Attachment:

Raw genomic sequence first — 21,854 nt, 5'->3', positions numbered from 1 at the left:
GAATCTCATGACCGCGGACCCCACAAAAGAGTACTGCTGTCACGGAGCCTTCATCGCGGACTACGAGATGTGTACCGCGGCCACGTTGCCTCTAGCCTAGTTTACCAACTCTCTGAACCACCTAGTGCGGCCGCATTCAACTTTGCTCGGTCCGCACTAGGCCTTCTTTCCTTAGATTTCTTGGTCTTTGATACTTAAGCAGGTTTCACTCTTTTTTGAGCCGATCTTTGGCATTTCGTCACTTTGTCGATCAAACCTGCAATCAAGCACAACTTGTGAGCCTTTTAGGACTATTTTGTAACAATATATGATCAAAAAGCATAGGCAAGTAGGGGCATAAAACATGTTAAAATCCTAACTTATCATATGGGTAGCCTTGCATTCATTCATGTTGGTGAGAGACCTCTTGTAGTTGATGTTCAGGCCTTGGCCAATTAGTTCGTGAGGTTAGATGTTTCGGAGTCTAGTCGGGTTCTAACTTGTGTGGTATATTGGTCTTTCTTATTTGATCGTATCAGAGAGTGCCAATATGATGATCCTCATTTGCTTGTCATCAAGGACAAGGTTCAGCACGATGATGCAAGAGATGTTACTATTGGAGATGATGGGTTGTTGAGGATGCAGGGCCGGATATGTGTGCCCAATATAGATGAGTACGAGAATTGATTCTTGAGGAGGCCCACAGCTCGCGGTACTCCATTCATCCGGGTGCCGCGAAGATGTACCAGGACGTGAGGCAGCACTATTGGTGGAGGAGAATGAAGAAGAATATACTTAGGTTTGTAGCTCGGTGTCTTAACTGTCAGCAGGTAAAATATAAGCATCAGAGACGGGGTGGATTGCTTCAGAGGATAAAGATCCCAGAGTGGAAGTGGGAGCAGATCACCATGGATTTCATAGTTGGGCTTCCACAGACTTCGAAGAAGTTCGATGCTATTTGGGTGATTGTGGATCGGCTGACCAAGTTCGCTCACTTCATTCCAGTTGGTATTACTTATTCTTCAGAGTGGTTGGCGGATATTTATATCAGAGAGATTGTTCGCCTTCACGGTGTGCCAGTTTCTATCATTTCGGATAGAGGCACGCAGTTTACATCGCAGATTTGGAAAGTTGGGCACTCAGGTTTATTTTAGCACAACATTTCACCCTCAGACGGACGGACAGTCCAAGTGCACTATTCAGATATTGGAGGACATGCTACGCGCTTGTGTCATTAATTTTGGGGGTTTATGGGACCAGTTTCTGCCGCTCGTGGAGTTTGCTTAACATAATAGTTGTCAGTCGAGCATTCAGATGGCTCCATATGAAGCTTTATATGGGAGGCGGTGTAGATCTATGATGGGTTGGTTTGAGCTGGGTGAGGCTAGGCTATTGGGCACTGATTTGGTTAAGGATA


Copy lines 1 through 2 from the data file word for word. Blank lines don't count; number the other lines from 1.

Raw genomic sequence first — 21,854 nt, 5'->3', positions numbered from 1 at the left:
GAATCTCATGACCGCGGACCCCACAAAAGAGTACTGCTGTCACGGAGCCTTCATCGCGGACTACGAGATGTGTACCGCGGCCACGTTGCCTCTAGCCTAGTTTACCAACTCTCTGAACCACCTAGTGCGGCCGCATTCAACTTTGCTCGGTCCGCACTAGGCCTTCTTTCCTTAGATTTCTTGGTCTTTGATACTTAAGCAGGTTTCACTCTTTTTTGAGCCGATCTTTGGCATTTCGTCACTTTGTCGATCAAACCTGCAATCAAGCACAACTTGTGAGCCTTTTAGGACTATTTTGTAACAATATATGATCAAAAAGCATAGGCAAGTAGGGGCATAAAACATGTTAAAATCCTAACTTATCATATGGGTAGCCTTGCATTCATTCATGTTGGTGAGAGACCTCTTGTAGTTGATGTTCAGGCCTTGGCCAATTAGTTCGTGAGGTTAGATGTTTCGGAGTCTAGTCGGGTTCTAACTTGTGTGGTATATTGGTCTTTCTTATTTGATCGTATCAGAGAGTGCCAATATGATGATCCTCATTTGCTTGTCATCAAGGACAAGGTTCAGCACGATGATGCAAGAGATGTTACTATTGGAGATGATGGGTTGTTGAGGATGCAGGGCCGGATATGTGTGCCCAATATAGATGAGTACGAGAATTGATTCTTGAGGAGGCCCACAGCTCGCGGTACTCCATTCATCCGGGTGCCGCGAAGATGTACCAGGACGTGAGGCAGCACTATTGGTGGAGGAGAATGAAGAAGAATATACTTAGGTTTGTAGCTCGGTGTCTTAACTGTCAGCAGGTAAAATATAAGCATCAGAGACGGGGTGGATTGCTTCAGAGGATAAAGATCCCAGAGTGGAAGTGGGAGCAGATCACCATGGATTTCATAGTTGGGCTTCCACAGACTTCGAAGAAGTTCGATGCTATTTGGGTGATTGTGGATCGGCTGACCAAGTTCGCTCACTTCATTCCAGTTGGTATTACTTATTCTTCAGAGTGGTTGGCGGATATTTATATCAGAGAGATTGTTCGCCTTCACGGTGTGCCAGTTTCTATCATTTCGGATAGAGGCACGCAGTTTACATCGCAGATTTGGAAAGTTGGGCACTCAGGTTTATTTTAGCACAACATTTCACCCTCAGACGGACGGACAGTCCAAGTGCACTATTCAGATATTGGAGGACATGCTACGCGCTTGTGTCATTAATTTTGGGGGTTTATGGGACCAGTTTCTGCCGCTCGTGGAGTTTGCTTAACATAATAGTTGTCAGTCGAGCATTCAGATGGCTCCATATGAAGCTTTATATGGGAGGCGGTGTAGATCTATGATGGGTTGGTTTGAGCTGGGTGAGGCTAGGCTATTGGGCACTGATTTGGTTAAGGATA